“This was a wonderful day,” he says, as he leans back into his pillow. “It was like the good old days.”
I stop fussing with the blankets and smile to myself. This is going to be good.
“Good old days?” I ask. “What do you mean the good old days?”
I turn out the light and snuggle up against his eleven-year-old-body.
“Oh, you know, before I wore glasses. And when the meadow was still the meadow. And before Kyle and Nikki moved away. You know what I mean?”
I think about his big blue eyes peering out from behind rims. And about how we used to pick apples in the meadow where a big condominium complex now stands. I think about our old neighbors and how Jeffy and Nikki used to play for hours outside on her swing set.
“I think I do,” I say, then I kiss the top of his head. “I’m glad you had a good day.”
Later, as I fold the clothes (there are always clothes to fold), I am thinking about his definition of a wonderful day.
Enjoying his senses, and the great outdoors. Spending uninterrupted time with a good friend. And being tucked in by mom.
Sounded pretty good to me.
And I began to think what a wonderful day would mean to me.
Seeing? Seeing, yes. Definitely would be beauty involved. Preferably beauty in the great outdoors.
But. A friend? Here is where it gets a little tricky for me. See, to me, wonderful day means alone.
All day long I am fighting noise. Noise outside of me, noise inside of me. To be alone, to have the quiet. Ah, that is wonderful.
And then I remember the Anam Cara.
Such a book makes me realize the poverty of the English language. Ah, but never mind. We are speaking of the soul friend. Of the concept, O’Donohue says:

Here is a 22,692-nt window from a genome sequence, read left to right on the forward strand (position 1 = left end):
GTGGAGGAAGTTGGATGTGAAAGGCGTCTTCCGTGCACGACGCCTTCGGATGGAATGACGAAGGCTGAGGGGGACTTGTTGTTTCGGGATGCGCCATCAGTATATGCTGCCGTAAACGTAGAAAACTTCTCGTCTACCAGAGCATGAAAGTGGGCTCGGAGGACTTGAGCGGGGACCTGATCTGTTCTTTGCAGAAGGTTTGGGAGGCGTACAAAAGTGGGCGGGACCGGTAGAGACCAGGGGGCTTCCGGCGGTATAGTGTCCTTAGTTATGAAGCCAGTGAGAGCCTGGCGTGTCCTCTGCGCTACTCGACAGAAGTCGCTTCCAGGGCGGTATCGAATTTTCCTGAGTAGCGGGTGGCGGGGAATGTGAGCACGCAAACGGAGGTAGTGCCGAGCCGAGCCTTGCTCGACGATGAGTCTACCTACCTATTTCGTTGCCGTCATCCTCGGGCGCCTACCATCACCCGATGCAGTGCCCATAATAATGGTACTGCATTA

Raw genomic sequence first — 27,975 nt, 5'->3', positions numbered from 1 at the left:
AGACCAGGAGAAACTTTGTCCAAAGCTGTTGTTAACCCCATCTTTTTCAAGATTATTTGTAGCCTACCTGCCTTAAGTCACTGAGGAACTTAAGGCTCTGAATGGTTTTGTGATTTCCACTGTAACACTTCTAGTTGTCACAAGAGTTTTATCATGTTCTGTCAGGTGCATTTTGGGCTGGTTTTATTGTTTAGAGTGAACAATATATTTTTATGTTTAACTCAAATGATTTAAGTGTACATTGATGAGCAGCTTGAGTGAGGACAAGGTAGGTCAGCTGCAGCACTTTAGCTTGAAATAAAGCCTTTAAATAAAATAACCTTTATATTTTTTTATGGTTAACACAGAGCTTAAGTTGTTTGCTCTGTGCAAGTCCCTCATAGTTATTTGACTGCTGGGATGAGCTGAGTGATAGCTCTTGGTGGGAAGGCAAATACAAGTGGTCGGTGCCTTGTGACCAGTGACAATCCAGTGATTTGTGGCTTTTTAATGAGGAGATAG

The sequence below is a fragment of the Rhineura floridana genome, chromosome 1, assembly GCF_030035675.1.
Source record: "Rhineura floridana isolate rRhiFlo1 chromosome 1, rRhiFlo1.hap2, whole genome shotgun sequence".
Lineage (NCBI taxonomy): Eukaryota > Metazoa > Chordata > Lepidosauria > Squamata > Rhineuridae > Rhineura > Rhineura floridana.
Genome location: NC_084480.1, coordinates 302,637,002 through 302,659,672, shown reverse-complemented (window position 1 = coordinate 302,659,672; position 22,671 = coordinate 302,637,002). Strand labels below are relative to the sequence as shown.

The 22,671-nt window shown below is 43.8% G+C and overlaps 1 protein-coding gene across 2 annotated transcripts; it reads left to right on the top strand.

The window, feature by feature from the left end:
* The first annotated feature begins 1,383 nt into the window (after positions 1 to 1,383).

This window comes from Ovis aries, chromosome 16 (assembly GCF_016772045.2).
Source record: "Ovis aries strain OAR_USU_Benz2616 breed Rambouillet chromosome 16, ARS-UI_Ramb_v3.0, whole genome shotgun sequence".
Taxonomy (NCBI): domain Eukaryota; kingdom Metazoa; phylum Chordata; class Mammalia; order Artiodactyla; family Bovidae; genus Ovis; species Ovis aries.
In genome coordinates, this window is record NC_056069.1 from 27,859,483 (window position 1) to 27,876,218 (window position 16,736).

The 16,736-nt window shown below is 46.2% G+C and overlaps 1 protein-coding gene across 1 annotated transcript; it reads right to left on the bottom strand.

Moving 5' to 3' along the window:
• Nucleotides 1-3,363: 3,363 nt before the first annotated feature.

The anam cara was a person to whom you could reveal the hidden intimacies of your life. This friendship was an act of recognition and belonging. When you had an anam cara, your friendship cut across all convention and category. You were joined in an ancient and eternal way with the friend of your soul.
And I know who my anam cara is.
O’Donahue knew too. He goes on to say, in this lovely book with lovely words:
The anam cara is God’s gift. Friendship is the nature of God. The Christian concept of god as Trinity is the most sublime articulation of otherness and intimacy, an eternal interflow of friendship…Jesus, as the son of God, is the first Other in the universe; he is the prism of all difference. He is the secret anam cara of every individual. In friendship with him, we enter the tender beauty and affection of the Trinity. In the embrace of this eternal friendship, we dare to be free…
And I realize that wonderful is not being alone so much–but being alone with my Anam Cara–my Jesus.
Yes. That is a wonderful day.
poem by laura boggess, inspired by the Anam Cara, both the book and the Person
If you are interested in participating in an interesting discussion about the importance of religious freedom, head over to Bibledude.net and read my post over there.